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  13. I'm sure it will not surprise you to know that I love this. And will be quoting you and your legal expertise in response to a comment on my blog.

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  14. I just sent this to someone. Thanks.

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  15. well said!
    it just makes me so sick to think of all the people out there trying to deny rights to other people, just because of who they love. i mean, how stupid and/or mean can you be?
    i have all my fingers and toes crossed.

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  16. Well said. I hope it leads some people to think beyond the shield of religion and fear and really get to the heart of the issue. Voting to discriminate against people doesn't preserve anything. I really like the new commercial that's out showing how Prop 8 is discrimination equivalent to that experienced with the Japanese Internment camps and blacks' legal rights to marry.

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  17. A-MEN!

    I'm going to share this on my Xanga. Thanks!

    And here is a video from George Takei I'd like to share.

    http://www.noonprop8.com/articles/2008/10/23/api-leaders-urge-no-on-prop-8/

    I find it very powerful and moving to hear from a first person's experience.

    Mrskittie

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  18. I wrote a blog about this recently too - http://www.longwindedandproud.com/2008/10/fiery-with-anger.html - and my dad read it and emailed me this link: http://democracyforamerica.com/letter_campaigns/1-no-on-prop-8/letters/new.

    You put in your zipcode and it sends your letter to all the local newspapers. You should submit this, it's so well written and clear! Nice job.

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  19. Amen, sister! I get crazy-emotional too. Then there's no way I can set that aside to write intelligently. Nice job presenting the facts. Fingers crossed for you guys out in CA.

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  20. you rock. love this post. will spread the word around!

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  21. If prop 8 gets defeated (as the most recent polls show) I will French you. I will French everyone. Except the Yes crowd. I will place a curse on them whereby they shall never be Frenched again.

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  22. I am not very good @ this whole blogging thing, so I hope I linked it correctly, and I hope you don't mind that I do. Very well written! I love how much thought you put into everything you write.

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  23. I love this entry. It's been too hard for me to speak about this without getting emotional and angry and upset because this affects many people I love dearly and are close to my heart. I'd love for them to be able to one day be legally married to the person of their choosing, regardless of race. I know I'm not in law school yet, but having taken some regular old Con Law and Civil Rights courses while in school, even I can see the clear parallels in the court cases you've already cited. Honestly, I'm shocked that sexual orientation isn't viewed as a suspect class, given the requirements to be viewed as such.

    Even still, I really hope people read and understand that they are voting to write discriminatory language into the Constitution. This doesn't make any hetero person's marriage stronger -- if your marriage sucks, it's not because two guys were allowed to get married.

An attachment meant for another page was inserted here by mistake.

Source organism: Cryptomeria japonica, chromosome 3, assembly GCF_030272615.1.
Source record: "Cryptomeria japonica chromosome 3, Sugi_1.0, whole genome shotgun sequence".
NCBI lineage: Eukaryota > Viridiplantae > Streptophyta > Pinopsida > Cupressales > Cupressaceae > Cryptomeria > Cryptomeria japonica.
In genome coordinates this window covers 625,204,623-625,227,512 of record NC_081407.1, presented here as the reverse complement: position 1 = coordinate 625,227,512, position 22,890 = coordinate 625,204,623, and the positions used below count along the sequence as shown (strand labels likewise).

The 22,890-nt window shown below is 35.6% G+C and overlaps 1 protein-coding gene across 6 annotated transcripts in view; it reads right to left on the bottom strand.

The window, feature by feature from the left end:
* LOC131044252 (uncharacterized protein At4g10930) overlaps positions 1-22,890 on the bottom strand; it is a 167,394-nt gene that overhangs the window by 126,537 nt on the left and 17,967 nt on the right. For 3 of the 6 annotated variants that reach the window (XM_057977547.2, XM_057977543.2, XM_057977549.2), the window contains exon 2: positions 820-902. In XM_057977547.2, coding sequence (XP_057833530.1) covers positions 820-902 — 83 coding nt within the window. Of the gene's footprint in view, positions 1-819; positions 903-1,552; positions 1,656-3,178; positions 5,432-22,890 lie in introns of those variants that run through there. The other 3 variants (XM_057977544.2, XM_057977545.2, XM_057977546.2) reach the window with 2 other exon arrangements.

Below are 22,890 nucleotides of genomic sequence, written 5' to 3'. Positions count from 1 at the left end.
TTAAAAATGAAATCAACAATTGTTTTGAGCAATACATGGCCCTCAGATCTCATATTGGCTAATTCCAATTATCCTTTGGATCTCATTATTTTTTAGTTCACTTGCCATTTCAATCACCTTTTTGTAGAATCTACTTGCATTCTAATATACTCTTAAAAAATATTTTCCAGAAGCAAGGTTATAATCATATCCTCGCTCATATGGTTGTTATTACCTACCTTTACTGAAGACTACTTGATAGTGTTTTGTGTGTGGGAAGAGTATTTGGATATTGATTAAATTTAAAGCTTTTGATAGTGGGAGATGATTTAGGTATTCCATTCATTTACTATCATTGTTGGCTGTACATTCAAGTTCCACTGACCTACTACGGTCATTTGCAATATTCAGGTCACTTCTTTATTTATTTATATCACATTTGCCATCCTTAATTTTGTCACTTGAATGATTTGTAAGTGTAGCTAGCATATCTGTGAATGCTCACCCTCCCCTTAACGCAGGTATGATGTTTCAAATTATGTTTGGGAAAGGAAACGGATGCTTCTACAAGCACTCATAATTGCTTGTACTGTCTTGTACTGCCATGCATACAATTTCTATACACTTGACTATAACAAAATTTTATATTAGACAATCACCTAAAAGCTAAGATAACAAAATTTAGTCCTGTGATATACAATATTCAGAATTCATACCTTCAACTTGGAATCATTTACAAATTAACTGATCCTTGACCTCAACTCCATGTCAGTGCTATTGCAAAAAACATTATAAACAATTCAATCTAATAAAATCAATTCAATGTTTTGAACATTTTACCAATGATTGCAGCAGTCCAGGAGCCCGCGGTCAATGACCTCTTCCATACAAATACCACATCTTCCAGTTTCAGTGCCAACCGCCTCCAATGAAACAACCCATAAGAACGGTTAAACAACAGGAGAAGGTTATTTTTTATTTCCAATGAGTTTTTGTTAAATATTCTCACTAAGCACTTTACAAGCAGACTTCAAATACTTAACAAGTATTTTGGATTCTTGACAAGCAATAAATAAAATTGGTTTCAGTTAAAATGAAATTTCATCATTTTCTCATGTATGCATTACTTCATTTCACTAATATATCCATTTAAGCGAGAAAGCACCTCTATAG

My sincere belief is that one day, our children will look back on this time and view the Yes on 8 folks as ridiculous and outmoded thinkers, much as we look back in history and view segregationists and anti-miscegenationists.

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  24. well said, vote no everyone, vote no!

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  25. you should become a politician. 'nuff said

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  26. lol i hope my last comment didn't come off as snarky! Because i meant it as in-- you have great views and i'd totally vote for you.

    (cos sometimes people don't think of politicians as good things) ;)

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  27. Amen. As always, well written and thoughtout. A true gift Wemo.

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  28. Very well written and to the point. Awesome!

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  29. While I agree with all your points, which are well articulated, #7 is my favorite. I literally get incensed at the commercial about teaching gay marriage in schools. And it bothers me to no end seeing children carrying "Yes on 8" signs.

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  30. Incredibly well articulated. I am pulling for everyone in California to wake up to the dangers, and get out the vote - even if the presidential election is "over" by the time evening rolls around on the west coast, this is too important to leave to chance.

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  31. I appreciate this post.
    Thank you for clearing up the ridiculous misconceptions that gay marriage will be part of the curriculum in schools, and will effect church's tax exemptions.

    I also appreciate the okay to pass this along, I think I will email it to a few people.

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  32. This was a great post. *Clapping*

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  33. Amen!!!

    (I can't say more, or else I will get emotional.)

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  34. i read this when you posted it and meant to come back to comment - curse the google reader!

    Unbelievably well said. And I sincerely hope this prop gets shut down.